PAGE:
with vinyl trim. It's staying white anyway, so I didn't need to be
concerned with paint.
With the various styles of vinyl mouldings avaialable, you can build
your own profile. Super glue works great on vinyl. It slides around a
bit at first, but after 5 - 10 seconds it's solid.
You might consider "restoring" the rotted would with:
Scrape it down to bare wood, remove loose rotted material, restore &
build up the areas that are missing.
The "pint kit" gives you ~55 cubic inches of wood epox "paste" and 55
cubic inches of liquid wood (injectable / pourable liquid epoxy).
WIth this amount of wood epox you can create a chuck of solid
material 5.5" x .75" x 12"...... seems like pint kit would be enough
to do the job.
I'd leave a clean gap at the bottom so water cannot be wicked.
I've this stuff a number of time since the late 1980's. Never had a
failure, never been disappointed.
All the comments about water, threshold slope, etc are valid.
With exterior wood applications, the rules are:
1) keep it dry
2) if you cannot keep it dry, design & install so it will dry (avoid
situations where caulk traps water rather than providing water
Course of action will be influenced by age of door, expected / desired
service life of the door system and how good a fix you want.
In my experience, this is a very common problem with exposed doors. Both
door frames in our old house wicked up water at the bottom and rotted,
and I just had to replace two of our entry door jambs last year for
similar problems (both doors were less than five years old!).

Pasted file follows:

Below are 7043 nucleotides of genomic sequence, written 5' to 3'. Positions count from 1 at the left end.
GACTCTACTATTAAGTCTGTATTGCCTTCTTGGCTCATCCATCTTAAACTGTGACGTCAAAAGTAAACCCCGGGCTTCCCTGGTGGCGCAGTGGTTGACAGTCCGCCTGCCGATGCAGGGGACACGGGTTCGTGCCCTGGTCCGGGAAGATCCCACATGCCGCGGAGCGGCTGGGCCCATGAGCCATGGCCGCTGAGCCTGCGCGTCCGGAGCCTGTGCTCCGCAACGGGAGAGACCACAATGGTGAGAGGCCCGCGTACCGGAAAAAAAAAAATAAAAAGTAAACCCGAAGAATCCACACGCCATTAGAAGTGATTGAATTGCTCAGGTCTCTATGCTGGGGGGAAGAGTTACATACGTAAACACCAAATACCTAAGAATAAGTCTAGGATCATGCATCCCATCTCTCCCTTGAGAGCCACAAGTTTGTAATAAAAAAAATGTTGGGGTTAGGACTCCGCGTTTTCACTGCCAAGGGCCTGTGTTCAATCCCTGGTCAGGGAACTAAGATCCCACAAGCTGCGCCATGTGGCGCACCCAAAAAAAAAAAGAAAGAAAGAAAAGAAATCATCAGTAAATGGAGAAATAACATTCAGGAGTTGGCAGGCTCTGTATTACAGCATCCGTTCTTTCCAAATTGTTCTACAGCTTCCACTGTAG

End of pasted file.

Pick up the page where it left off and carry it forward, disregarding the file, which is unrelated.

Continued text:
The steel doors were still in good shape, so I decided just to replace
the jambs. After seeing how common the wicking problem is, I chose to use
composite door frames instead of wood. I measured the hinge sizes and
locations carefully (to the nearest 1/32"), and special ordered new
composite door jamb assemblies from my local Lowes. The new jambs came
mortised ready to install my existing door.
While I had everything apart, I wanted to make the door opening as water
tight as possible. So I also installed a PVC jamb sill from
www.jamsill.com. If any water should find it's way past the jamb and door
sill, the jamsill tray will direct it out of the building instead of
rotting the structure underneath.
I did find a little bit of rot under the door sill when I took the door
frame out. Thankfully it was rather small so I was able to cut out a tiny
section of the plywood siding and replace it with a small patch before
installing the new frame.
Anywhere I had to add new trim (under the lower door frame, for
instance), I used composite decking material. I couldn't find the PVC
trim (like Azek) at our local stores, and the composite decking cut and
fastened as well as wood.
The only hurdle with the composite frame and trim is that you have to
scuff it up with sandpaper and use the proper primer to get the paint to
stick. It took me the coat of primer and three coats of paint to cover
the composite trim, but it turned out great.
Your installation is a little unique with the door set back in the
opening like that. From what I can tell you have additional trim around
the outside of the door jamb. I would use PVC or composite trim to
replace any additional pieces. You also might need a spacer at the
bottom to lift the door frame up slightly so use the jambsill pan, but
it's hard to tell from here until the old jamb is out.
I suppose you could just cut away the lower 6-8 inches or so on each side
and patch those in with PVC trim, but that seems like a lot of work for a
jamb that might be leaking and rotting elsewhere. If you're going to fix
it, you might as well pull things apart and make sure there is no further